If you have a solar energy system, then you are the beneficiary of net metering. If you’re not quite sure what that means, keep reading for understanding net metering in Florida, we’re happy to explain.
In Florida, net metering rules were adopted in 2008. Net metering allows utility customers who connect approved, renewable generation systems – such as solar panels – to the electric grid to sell electricity back to the utility company.
When consumers generate electricity from their solar array for their home or business, it reduces the amount of energy they need to purchase from the utility and lowers their monthly electricity bills. If their system produces more energy than they need, the excess power is sold back to the grid. That amount of energy is deducted from their monthly bill or credited toward a future bill in the same calendar year.
To be eligible, a home or business owner needs to apply with the utility company and have their electric meter replaced with one that measures excess power supplied to the grid.
It sounds pretty straightforward, right? If there’s a resource that you don’t use – or that you are able to feed back into its source – there should be financial benefits. But there is controversy over net metering, and the practice may be at risk here in Florida.
In states where solar energy generation is on the rise, utility companies have claimed that solar adopters are not paying their share of maintaining utility operations, resulting in an increase in costs for other utility customers. Although numerous independent studies refute this claim and instead show that solar reduces the cost of grid maintenance and operations for non-solar customers, some states such as Nevada, Hawaii, California and numerous others, are responding with the levying of additional fees and/or by lowering the price they pay for net metered electricity.
Of course, this is bad for the continued growth of the solar industry and renewables as a whole. While most who install solar tend to be concerned for the environment, the financial benefits of going solar are a large part of decision-making. If utilities reduce or remove that incentive, it could have a huge negative impact on the future development of solar.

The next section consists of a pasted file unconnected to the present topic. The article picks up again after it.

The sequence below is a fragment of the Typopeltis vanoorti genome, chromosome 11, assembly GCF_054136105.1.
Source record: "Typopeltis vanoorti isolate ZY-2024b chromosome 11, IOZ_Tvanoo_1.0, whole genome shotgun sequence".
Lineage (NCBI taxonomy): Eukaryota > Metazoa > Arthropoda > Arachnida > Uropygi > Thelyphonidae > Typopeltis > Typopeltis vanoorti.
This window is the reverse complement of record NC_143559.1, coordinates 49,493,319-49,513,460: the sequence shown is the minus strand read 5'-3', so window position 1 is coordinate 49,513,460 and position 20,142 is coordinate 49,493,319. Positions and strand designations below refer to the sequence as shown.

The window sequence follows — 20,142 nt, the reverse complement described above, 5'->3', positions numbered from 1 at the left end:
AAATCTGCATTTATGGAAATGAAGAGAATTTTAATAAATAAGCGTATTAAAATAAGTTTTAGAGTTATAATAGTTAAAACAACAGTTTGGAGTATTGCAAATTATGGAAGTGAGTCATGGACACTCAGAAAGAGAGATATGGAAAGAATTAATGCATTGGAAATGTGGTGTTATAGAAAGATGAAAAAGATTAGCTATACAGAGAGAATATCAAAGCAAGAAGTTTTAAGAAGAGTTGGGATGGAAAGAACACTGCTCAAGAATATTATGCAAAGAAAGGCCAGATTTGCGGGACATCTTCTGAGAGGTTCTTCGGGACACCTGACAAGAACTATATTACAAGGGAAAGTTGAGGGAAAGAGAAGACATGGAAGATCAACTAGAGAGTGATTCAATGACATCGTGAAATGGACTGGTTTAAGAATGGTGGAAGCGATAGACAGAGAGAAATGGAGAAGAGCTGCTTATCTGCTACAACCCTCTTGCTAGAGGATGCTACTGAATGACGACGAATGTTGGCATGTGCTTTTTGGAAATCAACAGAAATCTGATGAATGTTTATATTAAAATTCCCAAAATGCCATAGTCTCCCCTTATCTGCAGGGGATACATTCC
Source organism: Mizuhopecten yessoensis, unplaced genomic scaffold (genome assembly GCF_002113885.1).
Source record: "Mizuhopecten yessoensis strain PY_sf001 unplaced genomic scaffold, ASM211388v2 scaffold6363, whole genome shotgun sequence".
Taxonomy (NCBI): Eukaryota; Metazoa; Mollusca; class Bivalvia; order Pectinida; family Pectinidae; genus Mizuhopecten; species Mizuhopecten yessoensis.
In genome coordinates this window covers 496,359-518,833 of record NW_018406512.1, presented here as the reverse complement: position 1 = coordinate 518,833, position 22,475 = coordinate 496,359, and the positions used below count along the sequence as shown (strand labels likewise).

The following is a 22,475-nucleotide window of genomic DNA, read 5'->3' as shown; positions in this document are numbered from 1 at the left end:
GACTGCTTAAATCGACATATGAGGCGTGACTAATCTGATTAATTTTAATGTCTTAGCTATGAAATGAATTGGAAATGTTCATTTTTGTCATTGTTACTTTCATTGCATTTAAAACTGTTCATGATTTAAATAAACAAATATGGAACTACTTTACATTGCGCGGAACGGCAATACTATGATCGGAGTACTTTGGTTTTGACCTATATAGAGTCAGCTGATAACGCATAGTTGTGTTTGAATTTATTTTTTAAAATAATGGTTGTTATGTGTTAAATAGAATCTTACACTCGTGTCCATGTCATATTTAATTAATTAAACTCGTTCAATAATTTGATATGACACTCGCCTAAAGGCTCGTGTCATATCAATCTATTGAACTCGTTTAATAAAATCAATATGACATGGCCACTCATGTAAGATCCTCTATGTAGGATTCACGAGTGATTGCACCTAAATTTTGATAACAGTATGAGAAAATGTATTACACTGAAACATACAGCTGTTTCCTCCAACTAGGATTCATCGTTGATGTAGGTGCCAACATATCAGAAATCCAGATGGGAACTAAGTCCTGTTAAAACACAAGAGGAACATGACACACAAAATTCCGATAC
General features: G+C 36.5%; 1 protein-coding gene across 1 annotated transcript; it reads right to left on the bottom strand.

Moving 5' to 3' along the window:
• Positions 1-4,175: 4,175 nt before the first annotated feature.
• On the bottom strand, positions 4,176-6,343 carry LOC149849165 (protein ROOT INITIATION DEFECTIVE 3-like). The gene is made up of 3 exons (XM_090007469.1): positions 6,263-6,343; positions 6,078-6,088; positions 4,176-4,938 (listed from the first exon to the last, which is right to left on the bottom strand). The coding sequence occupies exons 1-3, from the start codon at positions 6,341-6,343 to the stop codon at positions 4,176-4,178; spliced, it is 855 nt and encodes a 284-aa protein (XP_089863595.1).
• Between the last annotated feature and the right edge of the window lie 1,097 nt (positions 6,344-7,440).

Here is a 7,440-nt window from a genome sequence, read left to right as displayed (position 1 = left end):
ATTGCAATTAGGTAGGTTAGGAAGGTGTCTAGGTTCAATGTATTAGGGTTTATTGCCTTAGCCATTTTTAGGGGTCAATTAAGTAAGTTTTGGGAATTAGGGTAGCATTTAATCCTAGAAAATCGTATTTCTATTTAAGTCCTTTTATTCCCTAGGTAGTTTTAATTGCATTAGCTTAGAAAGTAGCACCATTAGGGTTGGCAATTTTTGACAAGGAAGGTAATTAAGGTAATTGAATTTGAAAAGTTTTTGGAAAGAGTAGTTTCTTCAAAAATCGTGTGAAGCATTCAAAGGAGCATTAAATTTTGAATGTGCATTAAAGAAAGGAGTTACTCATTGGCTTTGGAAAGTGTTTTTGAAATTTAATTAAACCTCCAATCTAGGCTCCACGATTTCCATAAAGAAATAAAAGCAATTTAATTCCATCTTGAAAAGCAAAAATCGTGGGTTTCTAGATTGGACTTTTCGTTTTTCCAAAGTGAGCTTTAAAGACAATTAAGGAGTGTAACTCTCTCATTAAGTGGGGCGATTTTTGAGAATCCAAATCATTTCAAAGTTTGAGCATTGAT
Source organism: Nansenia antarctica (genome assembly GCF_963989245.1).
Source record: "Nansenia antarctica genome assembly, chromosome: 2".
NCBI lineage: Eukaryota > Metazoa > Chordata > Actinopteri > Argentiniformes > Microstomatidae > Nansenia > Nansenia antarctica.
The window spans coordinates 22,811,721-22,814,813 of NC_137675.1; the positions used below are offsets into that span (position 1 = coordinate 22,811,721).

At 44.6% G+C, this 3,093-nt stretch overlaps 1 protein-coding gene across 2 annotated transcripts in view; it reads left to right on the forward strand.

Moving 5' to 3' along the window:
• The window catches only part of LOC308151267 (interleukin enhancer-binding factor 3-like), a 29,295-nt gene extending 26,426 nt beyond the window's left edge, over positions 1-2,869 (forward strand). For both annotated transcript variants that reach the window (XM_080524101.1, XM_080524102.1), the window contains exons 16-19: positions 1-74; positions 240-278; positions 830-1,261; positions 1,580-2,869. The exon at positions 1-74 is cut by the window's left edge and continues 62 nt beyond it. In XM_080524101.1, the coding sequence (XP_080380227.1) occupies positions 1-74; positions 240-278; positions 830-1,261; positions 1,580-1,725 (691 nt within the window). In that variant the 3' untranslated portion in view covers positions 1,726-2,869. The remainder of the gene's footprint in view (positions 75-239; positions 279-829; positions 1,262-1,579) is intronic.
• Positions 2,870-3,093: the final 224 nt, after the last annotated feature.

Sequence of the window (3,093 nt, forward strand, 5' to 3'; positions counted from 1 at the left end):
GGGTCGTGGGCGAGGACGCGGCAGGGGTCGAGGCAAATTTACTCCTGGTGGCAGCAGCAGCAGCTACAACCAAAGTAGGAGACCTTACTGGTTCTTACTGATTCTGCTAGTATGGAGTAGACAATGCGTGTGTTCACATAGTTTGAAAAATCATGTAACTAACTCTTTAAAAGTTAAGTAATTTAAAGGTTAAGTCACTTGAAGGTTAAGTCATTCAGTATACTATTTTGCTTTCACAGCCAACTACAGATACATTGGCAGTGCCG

We have reason for concern here in Florida. If passed by voters, Amendment 1 – which is on the November ballot – would, in effect, serve as a constitutional affirmation that solar adopters should pay higher utility bills than other customers. Solar advocates warn that solar users could end up paying twice as much as those who do not utilize solar for their power.
Even more worrisome is the provision in Amendment 1 that asserts that state and local governments have the authority “to ensure that consumers who do not choose to install solar are not required to subsidize the costs of backup power and electric grid access to those who do.”
This is almost certainly a first, subtle strike against net metering – if voters pass Amendment 1, some have said that this could enable utilities to argue that net metering is a subsidy and that lawmakers have the authority to prohibit the practice.
This illustrates the importance of voting, of making your voice heard. We believe that the monopoly utilities have over the commodity of power is unprecedented in an otherwise capitalistic economic model. There can be little innovation without consumer choice, and consumers can’t control their own finances if an essential resource is controlled by a company with great legislative influence and proven history of at-will rate hikes.